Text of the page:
By 2022, multiple mAb therapies targeting SARS-CoV-2 had received emergency use authorization and manufacturers had increased production to scales measured in tons.6 The speed of this development and scale-up response was enabled by improvements to production made over the previous decade and by an infusion of government funding, with over $100 million earmarked for monoclonal antibody treatments in the United States alone.7

COVID monoclonals cut death and hospitalization risk among treated patients by a third, providing a lifesaving stopgap before vaccines came to market.8

Market and technology pressures are driving demand for monoclonal pathogen treatment

Their success against COVID has spurred public awareness and support for monoclonal pathogen treatments. Whereas pharmaceutical companies once had limited leverage to negotiate a profitable reimbursement rate for anti-pathogen mAbs, today’s patients are likely to exert pressure on their insurers and national healthcare systems to cover new monoclonals.1 Meanwhile, the decision to reimburse for monoclonal pathogen treatments will be made easier if costs can be lowered through production efficiencies.

However, this does not mean that all risk has been removed from infectious disease mAb commercialization. Cost and timeline overruns are still common during mAb development. These risks were problematic even during development of anti-COVID monoclonals but were eased by a backstop of government funding.9 For a typical candidate therapy today, however, without such generous financing to back it up, development-related delays can mean the difference between the project proceeding or being halted. Fortunately, there are ways to mitigate risk.

Minimizing risk with the right CDMO

To reduce risk and maximize novel mAb therapy profitability, biopharmaceutical developers need accurate cost estimates and firm timelines for cell line development (CLD). Unfortunately, few biopharmaceutical firms possess the in-house resources and expertise needed to bring a single monoclonal project to Phase I/II trials, let alone multiple concurrent projects that may be required to reach the market first. It is therefore vital to partner with a contract development and manufacturing organization (CDMO) with a proven mAb development process.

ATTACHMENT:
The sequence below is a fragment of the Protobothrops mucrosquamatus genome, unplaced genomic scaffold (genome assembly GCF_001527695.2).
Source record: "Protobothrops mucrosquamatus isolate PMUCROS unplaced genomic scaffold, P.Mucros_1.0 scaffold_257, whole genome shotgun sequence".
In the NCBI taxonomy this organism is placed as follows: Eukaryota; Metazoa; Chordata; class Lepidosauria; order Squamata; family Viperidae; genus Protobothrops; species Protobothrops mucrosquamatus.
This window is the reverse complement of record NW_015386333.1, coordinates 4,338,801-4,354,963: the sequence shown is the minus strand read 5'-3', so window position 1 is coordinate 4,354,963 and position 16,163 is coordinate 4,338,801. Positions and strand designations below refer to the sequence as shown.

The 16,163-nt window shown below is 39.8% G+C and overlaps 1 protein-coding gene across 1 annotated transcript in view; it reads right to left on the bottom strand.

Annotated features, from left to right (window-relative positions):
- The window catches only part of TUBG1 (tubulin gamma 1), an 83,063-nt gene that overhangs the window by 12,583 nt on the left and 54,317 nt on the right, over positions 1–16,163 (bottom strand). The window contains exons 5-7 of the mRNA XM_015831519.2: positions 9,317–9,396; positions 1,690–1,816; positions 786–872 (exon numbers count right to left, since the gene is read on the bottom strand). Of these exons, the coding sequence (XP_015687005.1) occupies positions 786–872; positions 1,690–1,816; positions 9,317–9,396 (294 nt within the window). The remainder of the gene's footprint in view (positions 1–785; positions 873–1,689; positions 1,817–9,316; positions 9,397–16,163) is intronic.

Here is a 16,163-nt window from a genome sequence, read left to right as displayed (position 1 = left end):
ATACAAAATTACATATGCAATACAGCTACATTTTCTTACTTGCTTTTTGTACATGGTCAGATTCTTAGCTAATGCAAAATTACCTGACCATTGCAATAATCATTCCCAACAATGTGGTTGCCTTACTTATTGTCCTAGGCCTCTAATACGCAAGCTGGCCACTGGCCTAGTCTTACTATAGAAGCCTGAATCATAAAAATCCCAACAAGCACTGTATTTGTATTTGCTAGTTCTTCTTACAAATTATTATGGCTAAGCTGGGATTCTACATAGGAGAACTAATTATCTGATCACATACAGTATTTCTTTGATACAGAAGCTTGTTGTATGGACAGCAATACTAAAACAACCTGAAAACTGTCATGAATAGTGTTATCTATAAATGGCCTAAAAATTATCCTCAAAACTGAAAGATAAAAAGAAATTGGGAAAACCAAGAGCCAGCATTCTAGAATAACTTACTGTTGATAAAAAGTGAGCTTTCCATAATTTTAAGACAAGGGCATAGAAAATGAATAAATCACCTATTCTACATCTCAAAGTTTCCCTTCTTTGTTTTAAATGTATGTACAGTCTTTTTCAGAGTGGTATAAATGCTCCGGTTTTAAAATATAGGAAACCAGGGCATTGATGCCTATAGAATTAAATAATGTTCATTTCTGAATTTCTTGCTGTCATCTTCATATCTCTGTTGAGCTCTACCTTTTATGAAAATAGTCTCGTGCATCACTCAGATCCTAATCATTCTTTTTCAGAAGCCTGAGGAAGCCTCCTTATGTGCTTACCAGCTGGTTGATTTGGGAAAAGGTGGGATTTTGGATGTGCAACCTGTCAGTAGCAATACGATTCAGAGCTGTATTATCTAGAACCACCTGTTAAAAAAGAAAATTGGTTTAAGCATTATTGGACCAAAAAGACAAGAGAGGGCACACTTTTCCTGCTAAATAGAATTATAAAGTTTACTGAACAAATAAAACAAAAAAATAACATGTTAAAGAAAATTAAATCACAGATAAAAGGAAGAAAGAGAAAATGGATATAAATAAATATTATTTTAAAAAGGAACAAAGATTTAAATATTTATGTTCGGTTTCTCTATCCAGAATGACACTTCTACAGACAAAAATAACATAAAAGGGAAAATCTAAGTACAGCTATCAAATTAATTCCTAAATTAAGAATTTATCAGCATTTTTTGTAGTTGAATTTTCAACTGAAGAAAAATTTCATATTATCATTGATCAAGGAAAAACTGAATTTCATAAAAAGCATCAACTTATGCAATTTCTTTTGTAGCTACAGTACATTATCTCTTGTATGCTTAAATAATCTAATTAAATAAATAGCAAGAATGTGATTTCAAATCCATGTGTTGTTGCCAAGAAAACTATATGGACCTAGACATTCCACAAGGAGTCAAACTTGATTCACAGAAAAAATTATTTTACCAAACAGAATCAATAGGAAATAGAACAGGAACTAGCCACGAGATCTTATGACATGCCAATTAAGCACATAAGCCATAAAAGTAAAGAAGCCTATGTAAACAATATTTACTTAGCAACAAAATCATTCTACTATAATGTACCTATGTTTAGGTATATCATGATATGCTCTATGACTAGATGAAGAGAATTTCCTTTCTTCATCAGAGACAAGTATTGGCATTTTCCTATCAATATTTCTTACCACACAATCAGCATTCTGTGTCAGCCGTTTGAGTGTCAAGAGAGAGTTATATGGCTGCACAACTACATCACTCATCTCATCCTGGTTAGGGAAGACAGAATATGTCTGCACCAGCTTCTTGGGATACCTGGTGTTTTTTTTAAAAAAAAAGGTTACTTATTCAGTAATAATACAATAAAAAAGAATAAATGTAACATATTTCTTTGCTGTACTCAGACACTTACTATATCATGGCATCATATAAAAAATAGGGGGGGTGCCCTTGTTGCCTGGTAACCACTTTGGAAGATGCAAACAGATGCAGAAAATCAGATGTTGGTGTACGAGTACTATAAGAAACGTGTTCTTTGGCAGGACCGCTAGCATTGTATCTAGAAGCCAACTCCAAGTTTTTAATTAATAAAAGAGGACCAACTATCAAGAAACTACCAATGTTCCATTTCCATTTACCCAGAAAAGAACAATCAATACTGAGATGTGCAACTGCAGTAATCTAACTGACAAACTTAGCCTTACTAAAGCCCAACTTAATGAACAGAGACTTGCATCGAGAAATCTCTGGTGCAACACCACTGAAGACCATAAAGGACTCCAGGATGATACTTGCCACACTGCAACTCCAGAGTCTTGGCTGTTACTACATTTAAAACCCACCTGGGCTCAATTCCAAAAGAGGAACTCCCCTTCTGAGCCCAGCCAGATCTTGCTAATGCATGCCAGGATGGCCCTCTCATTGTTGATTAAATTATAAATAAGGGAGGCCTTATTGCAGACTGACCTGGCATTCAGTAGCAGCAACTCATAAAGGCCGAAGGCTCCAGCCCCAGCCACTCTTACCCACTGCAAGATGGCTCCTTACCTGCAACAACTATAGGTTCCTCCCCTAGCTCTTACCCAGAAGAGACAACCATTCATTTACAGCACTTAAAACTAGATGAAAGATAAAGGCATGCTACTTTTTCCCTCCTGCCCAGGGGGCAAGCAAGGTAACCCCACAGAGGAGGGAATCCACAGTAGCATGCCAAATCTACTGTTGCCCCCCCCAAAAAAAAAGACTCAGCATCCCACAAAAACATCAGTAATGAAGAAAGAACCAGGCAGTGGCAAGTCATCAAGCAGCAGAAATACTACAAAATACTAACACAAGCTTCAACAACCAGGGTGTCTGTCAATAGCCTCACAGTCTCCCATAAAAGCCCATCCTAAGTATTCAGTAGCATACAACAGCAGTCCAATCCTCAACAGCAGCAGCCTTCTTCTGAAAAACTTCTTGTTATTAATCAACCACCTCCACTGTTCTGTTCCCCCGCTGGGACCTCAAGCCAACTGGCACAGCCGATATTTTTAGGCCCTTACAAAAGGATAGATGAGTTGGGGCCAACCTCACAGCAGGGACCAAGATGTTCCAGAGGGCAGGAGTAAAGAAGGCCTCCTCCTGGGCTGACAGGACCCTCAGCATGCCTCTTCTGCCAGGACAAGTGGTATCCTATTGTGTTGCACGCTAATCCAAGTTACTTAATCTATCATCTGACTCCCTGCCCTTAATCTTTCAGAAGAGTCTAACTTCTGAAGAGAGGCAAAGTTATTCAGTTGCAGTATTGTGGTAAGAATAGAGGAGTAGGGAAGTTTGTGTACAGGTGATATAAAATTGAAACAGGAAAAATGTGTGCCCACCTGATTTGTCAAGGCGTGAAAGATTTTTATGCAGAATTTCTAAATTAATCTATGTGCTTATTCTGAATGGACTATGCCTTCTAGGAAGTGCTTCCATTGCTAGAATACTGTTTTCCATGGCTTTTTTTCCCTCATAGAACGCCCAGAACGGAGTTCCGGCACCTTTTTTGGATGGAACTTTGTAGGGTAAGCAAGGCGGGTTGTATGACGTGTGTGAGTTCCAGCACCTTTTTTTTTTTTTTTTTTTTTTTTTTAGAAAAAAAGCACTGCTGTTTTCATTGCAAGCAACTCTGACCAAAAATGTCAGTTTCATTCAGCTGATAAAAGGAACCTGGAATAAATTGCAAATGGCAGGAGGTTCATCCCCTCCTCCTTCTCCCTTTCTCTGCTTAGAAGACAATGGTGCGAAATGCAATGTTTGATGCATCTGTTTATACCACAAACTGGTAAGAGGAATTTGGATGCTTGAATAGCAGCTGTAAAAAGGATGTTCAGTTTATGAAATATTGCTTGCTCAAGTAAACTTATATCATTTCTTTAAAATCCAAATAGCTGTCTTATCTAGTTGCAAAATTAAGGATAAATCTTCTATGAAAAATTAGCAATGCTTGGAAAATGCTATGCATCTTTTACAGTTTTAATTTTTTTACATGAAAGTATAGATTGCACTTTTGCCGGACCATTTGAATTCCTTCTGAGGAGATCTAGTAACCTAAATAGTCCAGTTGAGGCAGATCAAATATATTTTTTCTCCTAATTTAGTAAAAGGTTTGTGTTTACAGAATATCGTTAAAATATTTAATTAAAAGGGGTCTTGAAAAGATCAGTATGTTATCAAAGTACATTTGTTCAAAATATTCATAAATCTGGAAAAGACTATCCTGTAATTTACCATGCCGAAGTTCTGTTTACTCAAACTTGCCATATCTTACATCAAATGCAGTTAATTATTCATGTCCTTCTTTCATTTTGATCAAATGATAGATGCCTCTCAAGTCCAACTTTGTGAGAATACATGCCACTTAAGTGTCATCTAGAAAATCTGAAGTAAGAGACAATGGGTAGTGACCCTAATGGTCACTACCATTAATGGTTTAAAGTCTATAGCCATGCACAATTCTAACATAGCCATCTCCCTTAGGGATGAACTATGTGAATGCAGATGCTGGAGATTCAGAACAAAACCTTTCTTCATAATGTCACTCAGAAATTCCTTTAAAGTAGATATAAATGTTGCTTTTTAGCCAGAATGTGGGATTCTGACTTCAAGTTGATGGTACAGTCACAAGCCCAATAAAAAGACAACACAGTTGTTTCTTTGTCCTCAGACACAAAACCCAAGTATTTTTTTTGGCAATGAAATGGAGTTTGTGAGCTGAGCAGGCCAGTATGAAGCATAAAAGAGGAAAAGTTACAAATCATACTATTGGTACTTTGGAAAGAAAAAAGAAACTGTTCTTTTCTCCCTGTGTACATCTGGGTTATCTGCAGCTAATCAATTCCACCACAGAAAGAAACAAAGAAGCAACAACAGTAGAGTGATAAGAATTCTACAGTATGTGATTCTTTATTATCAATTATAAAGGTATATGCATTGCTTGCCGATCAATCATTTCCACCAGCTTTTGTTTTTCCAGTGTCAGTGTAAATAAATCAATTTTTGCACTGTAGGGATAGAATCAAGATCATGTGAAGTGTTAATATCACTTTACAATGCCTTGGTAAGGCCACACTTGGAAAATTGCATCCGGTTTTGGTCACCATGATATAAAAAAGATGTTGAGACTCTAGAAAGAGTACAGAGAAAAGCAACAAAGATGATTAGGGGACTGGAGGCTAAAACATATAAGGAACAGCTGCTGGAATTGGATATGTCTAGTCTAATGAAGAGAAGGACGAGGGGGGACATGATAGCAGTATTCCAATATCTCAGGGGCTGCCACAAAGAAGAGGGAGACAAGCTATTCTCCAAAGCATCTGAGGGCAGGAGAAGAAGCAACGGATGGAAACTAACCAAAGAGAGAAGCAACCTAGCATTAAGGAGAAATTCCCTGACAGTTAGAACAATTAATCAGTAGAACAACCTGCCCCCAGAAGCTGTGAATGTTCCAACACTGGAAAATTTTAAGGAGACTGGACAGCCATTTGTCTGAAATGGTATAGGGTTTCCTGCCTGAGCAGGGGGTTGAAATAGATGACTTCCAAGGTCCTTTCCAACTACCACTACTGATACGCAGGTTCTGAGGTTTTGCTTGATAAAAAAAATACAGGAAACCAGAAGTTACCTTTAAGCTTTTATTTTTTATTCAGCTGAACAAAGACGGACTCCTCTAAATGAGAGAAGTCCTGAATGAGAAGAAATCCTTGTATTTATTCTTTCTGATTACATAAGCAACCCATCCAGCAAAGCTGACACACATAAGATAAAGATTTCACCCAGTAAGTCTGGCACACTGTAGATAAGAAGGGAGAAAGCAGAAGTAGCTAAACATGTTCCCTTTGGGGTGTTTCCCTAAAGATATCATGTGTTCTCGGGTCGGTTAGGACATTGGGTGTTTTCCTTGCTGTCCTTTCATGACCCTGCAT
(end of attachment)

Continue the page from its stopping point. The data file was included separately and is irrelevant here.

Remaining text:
AGC Biologics offers AGCellerate, a monoclonal antibody development service that guarantees 1.0kg of mAb ready for investigational new drug (IND) testing in only 11 months, at a fixed price.

AGCellerate’s guarantees are backed by AGC’s extensive infrastructure, optimized upstream and downstream processes, and proprietary CHEF1™ expression platform. Our templated mAb platform speeds cell line development, while our solid supply chain prevents delays.

As a CDMO with 25+ years of monoclonal experience, we can anticipate most development challenges ahead of time. QC, seamless process transfer to cGMP manufacturing, cell line stability studies, and in-house teams of quality and regulatory specialists ensure pure, consistent, high quality mAb ready for any regulatory market.

With the monoclonal antibody market expected to grow at a compound annual rate of over 10% during the next decade, expect to see many more candidate mAbs enter the development pipeline, including those targeting pathogens.10 With multiple competing molecules in development at the same time, biopharmaceutical firms will need every advantage to win the race to market.


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  2. Sparrow E, Friede M, Sheikh M, Torvaldsen S. Therapeutic antibodies for infectious diseases. Bull World Health Organ. Mar 1;95(3):235-237, (2017). doi: 10.2471/BLT.16.178061.
  3. Strohl WR, Strohl LM. Variable chain engineering – humanization and optimization approaches. In Therapeutic Antibody Engineering (pp. 111-595). Woodhead Publishing (2012). doi: https://doi.org/10.1533/9781908818096.111.
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  7. Hwang YC, Lu RM, Su SC. et al. Monoclonal antibodies for COVID-19 therapy and SARS-CoV-2 detection. J Biomed Sci 29, 1, (2022.) doi: https://doi.org/10.1186/s12929-021-00784-w